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Posted by on Apr 3, 2014 in Blog, Sharon | 0 comments

I imagine…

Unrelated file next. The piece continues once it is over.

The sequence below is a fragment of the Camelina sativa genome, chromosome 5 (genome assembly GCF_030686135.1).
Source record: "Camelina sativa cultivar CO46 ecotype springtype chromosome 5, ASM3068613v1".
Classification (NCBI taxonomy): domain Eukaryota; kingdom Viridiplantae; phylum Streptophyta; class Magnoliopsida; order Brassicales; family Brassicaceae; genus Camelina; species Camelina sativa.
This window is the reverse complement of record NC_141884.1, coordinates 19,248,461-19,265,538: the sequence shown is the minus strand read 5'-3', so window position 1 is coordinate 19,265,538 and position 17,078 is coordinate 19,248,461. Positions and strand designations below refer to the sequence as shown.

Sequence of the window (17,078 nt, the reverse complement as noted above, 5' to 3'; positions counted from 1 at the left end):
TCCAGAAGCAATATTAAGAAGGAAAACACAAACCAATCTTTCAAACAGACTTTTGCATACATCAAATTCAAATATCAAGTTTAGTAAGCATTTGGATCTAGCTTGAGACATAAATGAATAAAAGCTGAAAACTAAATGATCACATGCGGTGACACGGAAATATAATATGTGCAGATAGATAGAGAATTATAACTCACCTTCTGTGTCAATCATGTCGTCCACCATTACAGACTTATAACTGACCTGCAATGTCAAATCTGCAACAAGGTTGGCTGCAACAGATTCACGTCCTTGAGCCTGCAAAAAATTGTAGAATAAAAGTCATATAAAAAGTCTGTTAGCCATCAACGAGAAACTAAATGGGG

I am imagining a place where children with a rage to learn get taught something new and exciting each and every day; Where children are not told that developmentally they are incapable of learning something simply because of their chronological age; Where children do not go to school every day terrified that they will get into trouble from misbehaving when the frustration of their improper educational fit outweighs the developmental maturity of their self control; Where children don’t go home after school and learn to hate themselves by rationalizing that they must be bad people to behave that way, because they cannot understand why they don’t fit in and why the world is so frustrating for them; Where they are able to move at their own pace through material and not have to wait “patiently” for others to catch up; Where their enthusiasm for sharing the knowledge of a passion is not seen as “showing off,” but rather the beautifully intense intellectual pursuit that it is; Where their classmates share their same intense passion for learning, complex thought processes, advance vocabulary, and extreme emotional depth; Where if they get a concept after the first or second attempt, they do not have to do 50 homework problems to “prove” it, thereby killing their love of what was once their favorite subject; Where other children find reading the fine print of the playground rulebooks are as fascinating as they do and are fair and just to each other in honoring those rules; Where teachers respect their wonderfully quirky nature as part of the package of what makes them the fabulous humans they are and do not pathologize and try and “fix,” or worse, drug them; Where people don’t tell them that the only friends they can have are kids their own age, and if they cannot be friends with kids their own age, there is something terribly wrong with them; Where educators nurture children through their internal struggle rather than ignorantly quoting Dweck when the children’s innate perfectionism paralyzes them; Where children can ask questions freely and not be seen as disruptive; Where all the children are excited to actively partake in deep philosophical debate and discussion that may seem as off topic but is actually advanced integrative exploration; Where complex ideas are considered doable projects, not naïve fantasy; Where children are respected for WHO THEY ARE, not what people or books say they should be… This place needs to exist… stay tuned…